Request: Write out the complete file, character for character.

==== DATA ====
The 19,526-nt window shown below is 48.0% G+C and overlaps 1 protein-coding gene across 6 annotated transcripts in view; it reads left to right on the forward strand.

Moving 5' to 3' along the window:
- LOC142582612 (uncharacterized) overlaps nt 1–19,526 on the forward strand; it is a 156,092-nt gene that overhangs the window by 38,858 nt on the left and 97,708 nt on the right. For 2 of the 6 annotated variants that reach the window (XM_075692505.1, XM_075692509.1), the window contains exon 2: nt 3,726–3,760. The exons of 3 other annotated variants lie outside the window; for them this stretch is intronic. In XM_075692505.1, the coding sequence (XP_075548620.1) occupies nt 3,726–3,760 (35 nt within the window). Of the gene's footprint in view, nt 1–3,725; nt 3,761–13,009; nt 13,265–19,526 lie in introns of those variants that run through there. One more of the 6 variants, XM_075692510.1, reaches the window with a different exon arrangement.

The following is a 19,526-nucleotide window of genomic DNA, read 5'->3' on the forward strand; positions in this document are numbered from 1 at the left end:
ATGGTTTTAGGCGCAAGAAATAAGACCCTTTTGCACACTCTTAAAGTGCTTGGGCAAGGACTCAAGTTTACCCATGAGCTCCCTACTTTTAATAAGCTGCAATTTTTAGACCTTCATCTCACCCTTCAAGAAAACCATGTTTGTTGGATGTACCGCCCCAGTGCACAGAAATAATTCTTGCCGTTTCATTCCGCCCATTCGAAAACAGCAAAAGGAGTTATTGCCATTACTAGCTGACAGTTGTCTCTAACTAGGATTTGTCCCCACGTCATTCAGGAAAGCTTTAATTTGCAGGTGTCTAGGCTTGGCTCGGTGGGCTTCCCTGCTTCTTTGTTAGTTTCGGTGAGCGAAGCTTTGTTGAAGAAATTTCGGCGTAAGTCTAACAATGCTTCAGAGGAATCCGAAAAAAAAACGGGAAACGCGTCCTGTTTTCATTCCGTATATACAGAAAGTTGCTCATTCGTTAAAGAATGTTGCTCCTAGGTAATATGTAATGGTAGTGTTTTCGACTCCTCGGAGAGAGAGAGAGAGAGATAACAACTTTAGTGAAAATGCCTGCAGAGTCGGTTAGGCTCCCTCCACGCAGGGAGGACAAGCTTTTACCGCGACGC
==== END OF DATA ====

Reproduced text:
The 19,526-nt window shown below is 48.0% G+C and overlaps 1 protein-coding gene across 6 annotated transcripts in view; it reads left to right on the forward strand.

Moving 5' to 3' along the window:
- LOC142582612 (uncharacterized) overlaps nt 1–19,526 on the forward strand; it is a 156,092-nt gene that overhangs the window by 38,858 nt on the left and 97,708 nt on the right. For 2 of the 6 annotated variants that reach the window (XM_075692505.1, XM_075692509.1), the window contains exon 2: nt 3,726–3,760. The exons of 3 other annotated variants lie outside the window; for them this stretch is intronic. In XM_075692505.1, the coding sequence (XP_075548620.1) occupies nt 3,726–3,760 (35 nt within the window). Of the gene's footprint in view, nt 1–3,725; nt 3,761–13,009; nt 13,265–19,526 lie in introns of those variants that run through there. One more of the 6 variants, XM_075692510.1, reaches the window with a different exon arrangement.

The following is a 19,526-nucleotide window of genomic DNA, read 5'->3' on the forward strand; positions in this document are numbered from 1 at the left end:
ATGGTTTTAGGCGCAAGAAATAAGACCCTTTTGCACACTCTTAAAGTGCTTGGGCAAGGACTCAAGTTTACCCATGAGCTCCCTACTTTTAATAAGCTGCAATTTTTAGACCTTCATCTCACCCTTCAAGAAAACCATGTTTGTTGGATGTACCGCCCCAGTGCACAGAAATAATTCTTGCCGTTTCATTCCGCCCATTCGAAAACAGCAAAAGGAGTTATTGCCATTACTAGCTGACAGTTGTCTCTAACTAGGATTTGTCCCCACGTCATTCAGGAAAGCTTTAATTTGCAGGTGTCTAGGCTTGGCTCGGTGGGCTTCCCTGCTTCTTTGTTAGTTTCGGTGAGCGAAGCTTTGTTGAAGAAATTTCGGCGTAAGTCTAACAATGCTTCAGAGGAATCCGAAAAAAAAACGGGAAACGCGTCCTGTTTTCATTCCGTATATACAGAAAGTTGCTCATTCGTTAAAGAATGTTGCTCCTAGGTAATATGTAATGGTAGTGTTTTCGACTCCTCGGAGAGAGAGAGAGAGAGATAACAACTTTAGTGAAAATGCCTGCAGAGTCGGTTAGGCTCCCTCCACGCAGGGAGGACAAGCTTTTACCGCGACGC